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Lives of Girls Who Became Famous Sarah Knowles Bolton

Elizabeth Thompson Butler

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Goethe was one of her chosen friends. He said of her: "She has a most remarkable and, for a woman, really an unheard-of talent. No living painter excels her in dignity, or in the delicate taste with which she handles the pencil."

Miss Ellen C. Clayton, in her interesting volumes, English Female Artists, says, "No lady artist, from the days of Angelica Kauffman, ever created such a vivid interest as Elizabeth Thompson Butler. None had ever stepped into the front rank in so short a time, or had in England ever attained high celebrity at so early an age."

She was born in the Villa Clermont, Lausanne, Switzerland, a country beautiful enough to inspire artistic sentiments in all its inhabitants. Her father, Thomas James Thompson, a man of great culture and refinement, educated at Trinity College, Cambridge, was a warm friend of Charles Dickens, Lord Lytton, and their literary associates. Somewhat frail in health, he travelled much of the time, collecting pictures, of which he was extremely fond, and studying with the eye of an artist the beauties of each country, whether America, Italy, or France.

His first wife died early, leaving one son and daughter. The second wife was an enthusiastic, artistic girl, especially musical, a friend of Dickens, and every way fitted to be the intelligent companion of her husband.

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After the birth of Elizabeth, the family resided in various parts of Southern Europe. Now they lived, says Mrs. Alice Meynell, her only sister, in the January, 1883, St. Nicholas, "within sight of the snow-capped peaks of the Apennines, in an old palace, the Villa de Franchi, immediately overlooking the Mediterranean, with olive-clad hills at the back; on the left, the great promontory of Porto Fino; on the right, the Bay of Genoa, some twelve miles away, and the long line of the Apennines sloping down into the sea. The palace garden descended, terrace by terrace, to the rocks, being, indeed, less a garden than what is called a villa in the Liguria, and a podere in Tuscany,--a fascinating mixture of vine, olive, maize, flowers, and corn. A fountain in marble, lined with maiden-hair, played at the junction of each flight of steps. A great billiard-room on the first floor, hung with Chinese designs, was Elizabeth Thompson's first school-room; and there Charles Dickens, upon one of his Italian visits, burst in upon a lesson in multiplication.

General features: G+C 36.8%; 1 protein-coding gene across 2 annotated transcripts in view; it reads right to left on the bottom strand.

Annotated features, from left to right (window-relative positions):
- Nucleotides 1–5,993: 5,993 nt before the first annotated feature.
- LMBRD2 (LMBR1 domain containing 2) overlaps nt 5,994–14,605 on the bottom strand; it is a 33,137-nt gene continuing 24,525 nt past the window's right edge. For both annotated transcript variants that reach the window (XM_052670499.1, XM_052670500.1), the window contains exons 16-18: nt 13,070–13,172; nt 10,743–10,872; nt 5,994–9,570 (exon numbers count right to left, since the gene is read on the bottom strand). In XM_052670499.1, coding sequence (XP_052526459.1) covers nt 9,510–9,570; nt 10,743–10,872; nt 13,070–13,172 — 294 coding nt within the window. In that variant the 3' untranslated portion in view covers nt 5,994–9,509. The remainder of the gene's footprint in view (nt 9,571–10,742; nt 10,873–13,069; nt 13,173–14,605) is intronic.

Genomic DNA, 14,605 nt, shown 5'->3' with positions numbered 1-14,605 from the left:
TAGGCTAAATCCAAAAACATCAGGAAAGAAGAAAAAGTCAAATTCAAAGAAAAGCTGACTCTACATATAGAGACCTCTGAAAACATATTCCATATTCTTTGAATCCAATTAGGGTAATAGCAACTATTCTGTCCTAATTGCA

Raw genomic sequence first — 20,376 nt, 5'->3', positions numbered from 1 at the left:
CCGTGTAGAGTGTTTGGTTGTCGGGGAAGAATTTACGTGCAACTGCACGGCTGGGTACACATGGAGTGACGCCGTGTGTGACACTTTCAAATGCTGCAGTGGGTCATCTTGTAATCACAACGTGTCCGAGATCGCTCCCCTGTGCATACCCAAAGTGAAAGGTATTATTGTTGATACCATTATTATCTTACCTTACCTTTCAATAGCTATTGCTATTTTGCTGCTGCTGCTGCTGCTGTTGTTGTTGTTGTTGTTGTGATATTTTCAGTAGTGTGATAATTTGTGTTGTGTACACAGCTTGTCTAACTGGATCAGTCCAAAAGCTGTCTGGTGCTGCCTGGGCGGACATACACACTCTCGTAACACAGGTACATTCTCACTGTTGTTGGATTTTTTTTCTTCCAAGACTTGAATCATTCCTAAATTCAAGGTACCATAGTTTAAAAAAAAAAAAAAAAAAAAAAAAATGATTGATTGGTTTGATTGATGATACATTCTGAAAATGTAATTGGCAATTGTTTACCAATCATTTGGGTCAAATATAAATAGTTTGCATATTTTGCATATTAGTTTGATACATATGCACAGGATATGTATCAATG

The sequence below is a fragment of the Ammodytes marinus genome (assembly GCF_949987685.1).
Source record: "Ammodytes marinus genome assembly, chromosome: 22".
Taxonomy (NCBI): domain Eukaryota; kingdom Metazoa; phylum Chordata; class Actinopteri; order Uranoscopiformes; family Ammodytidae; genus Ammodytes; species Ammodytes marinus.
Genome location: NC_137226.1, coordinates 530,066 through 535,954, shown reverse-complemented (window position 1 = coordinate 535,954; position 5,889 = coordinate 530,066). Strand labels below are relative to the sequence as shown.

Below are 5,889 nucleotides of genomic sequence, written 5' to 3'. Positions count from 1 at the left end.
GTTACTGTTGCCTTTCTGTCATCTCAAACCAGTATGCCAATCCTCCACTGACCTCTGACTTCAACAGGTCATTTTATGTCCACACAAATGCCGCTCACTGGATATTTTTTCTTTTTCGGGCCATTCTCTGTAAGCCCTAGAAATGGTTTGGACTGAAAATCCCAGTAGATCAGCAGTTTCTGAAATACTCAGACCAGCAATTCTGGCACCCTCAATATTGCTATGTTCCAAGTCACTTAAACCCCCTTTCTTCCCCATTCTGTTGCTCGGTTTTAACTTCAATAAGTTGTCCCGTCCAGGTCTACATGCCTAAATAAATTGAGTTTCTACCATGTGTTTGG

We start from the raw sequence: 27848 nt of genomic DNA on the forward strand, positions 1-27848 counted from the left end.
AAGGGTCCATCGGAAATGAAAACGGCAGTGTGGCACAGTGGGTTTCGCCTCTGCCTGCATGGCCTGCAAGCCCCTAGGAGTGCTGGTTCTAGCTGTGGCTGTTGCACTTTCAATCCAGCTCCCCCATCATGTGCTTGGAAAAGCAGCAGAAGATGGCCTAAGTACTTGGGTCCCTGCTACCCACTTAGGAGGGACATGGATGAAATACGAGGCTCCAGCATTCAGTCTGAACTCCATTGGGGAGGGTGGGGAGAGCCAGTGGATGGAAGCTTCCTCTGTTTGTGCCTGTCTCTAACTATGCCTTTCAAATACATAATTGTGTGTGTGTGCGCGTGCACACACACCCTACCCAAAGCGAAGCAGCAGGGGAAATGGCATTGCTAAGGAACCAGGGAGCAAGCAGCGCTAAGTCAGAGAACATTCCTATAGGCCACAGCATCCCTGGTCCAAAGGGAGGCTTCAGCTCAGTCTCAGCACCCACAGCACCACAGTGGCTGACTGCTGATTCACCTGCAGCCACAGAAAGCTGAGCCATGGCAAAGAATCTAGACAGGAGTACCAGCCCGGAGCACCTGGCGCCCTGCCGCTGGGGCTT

"The two children never went to school, and had no other teacher than their father,--except their mother for music, and the usual professors for 'accomplishments' in later years. And whether living happily in their beautiful Genoese home, or farther north among the picturesque Italian lakes, or in Switzerland, or among the Kentish hop-gardens and the parks of Surrey, Elizabeth's one central occupation of drawing was never abandoned,--literally not for a day."

She was a close observer of nature, and especially fond of animals. When not out of doors sketching landscapes, she would sit in the house and draw, while her father read to her, as he believed the two things could be carried on beneficially.

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Lives of Girls Who Became Famous
Sarah Knowles Bolton

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